These stereotypes function to establish who is able to be raped and who is not. Fundamentally, they essentialize who is allowed to be a survivor. For women with marginalized identities, stereotypes act to dehumanize their identities, eradicating the individual and establishing a monolith. They replicate patterns of thinking that sexual assault only counts for certain groups of women, that a marginalized woman is only an experience not a person. These racialized and gendered stereotypes about women of color have serious negative impacts on their ability to seek assistance, to be believed, and for their agency to be recognized. The longer these stereotypes continue to be disregarded or go unaddressed, the more validated respondents are in believing that they are doing nothing wrong when they sexually assault women of color.[147]

Racial discrimination compounds with sex discrimination to create complex interlocking barriers to justice for BIPOC female survivors of sexual assault, and this pattern of discrimination within discrimination remains strong today.

Men of color, whether as complainants[148] or as respondents, are also harmed by racialized gender stereotypes,[149] and it is necessary to recognize and consider the full implication of both individuals’ races within this context.[150] Through the work of Athena D. Mutua[151] and Darren Hutchinson,[152] among others, multidimensionality theory[153] has illustrated how “individuals whose identities meet at the intersection of privilege and disadvantage—for example, male and black—may encounter unique forms of discrimination and subordination, depending upon context.”[154] While being male is typically associated with privilege,[155] dominant narratives stereotype Black men as violent and sexually dangerous—stereotypes that also have their roots in slavery and were reinforced through centuries of racism.[156] As Henry Louis Gates Jr. detailed, stereotypes of Black men have been “refigured as the congenitally inveterate rapist, projected onto black male human beings, trapped by their ‘nature’ in a permanent state of lust, poised to violate, unpredictably and spontaneously, the purity and sanctity of white virginal womanhood.”[157]

This dynamic has been studied in the criminal sexual assault context and reveals that the defendant’s race vis-à-vis the victim affects the outcome in criminal sexual assault cases. When defendants of color commit the “intra-racial crime of sexual assault” they face more lenient treatment than White defendants.[158] An important corollary is that “defendants of color who were accused of primarily inter-racial crimes were treated more harshly.”[159]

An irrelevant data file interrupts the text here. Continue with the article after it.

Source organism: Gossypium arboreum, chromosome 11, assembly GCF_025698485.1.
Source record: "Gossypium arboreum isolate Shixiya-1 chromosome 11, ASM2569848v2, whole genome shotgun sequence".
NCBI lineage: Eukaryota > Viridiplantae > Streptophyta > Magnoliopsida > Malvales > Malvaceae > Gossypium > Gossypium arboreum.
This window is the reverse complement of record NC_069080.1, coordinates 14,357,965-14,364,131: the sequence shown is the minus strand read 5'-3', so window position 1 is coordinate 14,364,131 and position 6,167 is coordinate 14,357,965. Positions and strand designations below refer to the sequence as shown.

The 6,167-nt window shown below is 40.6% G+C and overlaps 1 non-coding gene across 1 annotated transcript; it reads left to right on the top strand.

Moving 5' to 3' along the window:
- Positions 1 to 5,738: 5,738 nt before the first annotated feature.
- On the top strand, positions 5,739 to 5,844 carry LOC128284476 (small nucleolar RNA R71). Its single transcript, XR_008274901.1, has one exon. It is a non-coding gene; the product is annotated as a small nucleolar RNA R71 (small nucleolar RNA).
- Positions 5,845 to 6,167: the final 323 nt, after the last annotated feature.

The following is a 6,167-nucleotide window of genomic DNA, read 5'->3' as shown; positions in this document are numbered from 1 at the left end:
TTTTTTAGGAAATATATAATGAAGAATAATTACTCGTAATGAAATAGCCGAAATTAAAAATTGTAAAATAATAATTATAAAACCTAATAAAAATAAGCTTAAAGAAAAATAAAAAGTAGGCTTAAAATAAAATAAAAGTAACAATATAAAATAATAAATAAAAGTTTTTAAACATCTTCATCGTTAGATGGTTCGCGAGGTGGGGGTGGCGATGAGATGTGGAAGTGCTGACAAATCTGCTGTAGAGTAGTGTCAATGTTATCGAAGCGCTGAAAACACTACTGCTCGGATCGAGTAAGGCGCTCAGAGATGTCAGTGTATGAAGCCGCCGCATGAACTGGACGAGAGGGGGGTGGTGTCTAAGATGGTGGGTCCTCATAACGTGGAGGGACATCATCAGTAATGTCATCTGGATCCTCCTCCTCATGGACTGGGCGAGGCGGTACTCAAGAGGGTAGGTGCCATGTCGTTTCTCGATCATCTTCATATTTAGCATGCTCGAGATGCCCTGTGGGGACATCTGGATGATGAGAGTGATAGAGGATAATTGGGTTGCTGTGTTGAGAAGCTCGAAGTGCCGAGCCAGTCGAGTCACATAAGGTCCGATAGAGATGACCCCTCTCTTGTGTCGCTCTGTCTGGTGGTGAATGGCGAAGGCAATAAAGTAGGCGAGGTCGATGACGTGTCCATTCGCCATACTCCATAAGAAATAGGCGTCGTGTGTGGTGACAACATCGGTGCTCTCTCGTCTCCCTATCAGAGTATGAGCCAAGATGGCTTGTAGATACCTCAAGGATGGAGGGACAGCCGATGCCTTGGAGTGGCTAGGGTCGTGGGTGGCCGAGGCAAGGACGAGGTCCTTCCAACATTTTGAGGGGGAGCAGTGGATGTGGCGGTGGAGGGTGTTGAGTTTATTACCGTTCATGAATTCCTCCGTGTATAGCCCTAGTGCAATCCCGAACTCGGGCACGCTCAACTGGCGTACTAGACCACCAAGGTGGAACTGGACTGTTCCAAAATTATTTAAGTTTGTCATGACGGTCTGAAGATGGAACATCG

In addition to in the criminal system, structural racism plays an important documented role in inequitable discipline in K–12 schools.[160] In the college context, we do not know enough about this intersection because there is limited data on identity in Title IX sexual assault claims.[161] This is in part because educational institutions use the Family Educational Rights and Privacy Act (FERPA) and other legal protections to redact the names and identifying information of both parties.[162] This intersection must be studied because it is critical to determine how race interacts with sexual assault procedures in educational institutions. Increased protections for respondents generally are not guaranteed to translate to the protection of all respondents, notably those that are men of color.[163] Without an explicit consideration of race, such a system could continue to replicate bias and discrimination.

Further, the rights of complainants and respondents of color are not necessarily oppositional in theory[164] or in practice,[165] and in fact can operate as a false dichotomy that can erase women of color as survivors.[166] As Kimberlé Crenshaw has pointed out, “[t]he primary beneficiaries of policies supported by feminists and others concerned about rape tend to be white women; the primary beneficiaries of the Black community’s concern over racism and rape, Black men.”[167] The concern, as Crenshaw elaborates, is that recognizing discrimination against perpetrators of color cannot come at the expense of Black survivors, “who must both confront racial bias and challenge their status as instruments, rather than beneficiaries, of the civil rights struggle [for Black men].”[168] The goal is to create fair systems for all complainants and respondents, which necessarily encompasses the concept that any fair system must be one in which a student does not face race-based discrimination, whether as a complainant or a respondent.

The complex interconnection between race and Title IX enforcement is shown by the correlation between the rise in concern over respondents’ rights[169] at the same time that more robust Title IX enforcement started to encompass investigations against a larger number of White male students:

As Title IX has extended beyond athletics . . . public sympathy for the college men accused of sexual assault has grown, as have concerns about unfounded accusations. Just as racial assumptions have driven the harsh condemnation of paradigmatic rapes, so have they fueled sympathy for men of race and class privilege who are accused of sexual assault but who do not fit the prototype.[170]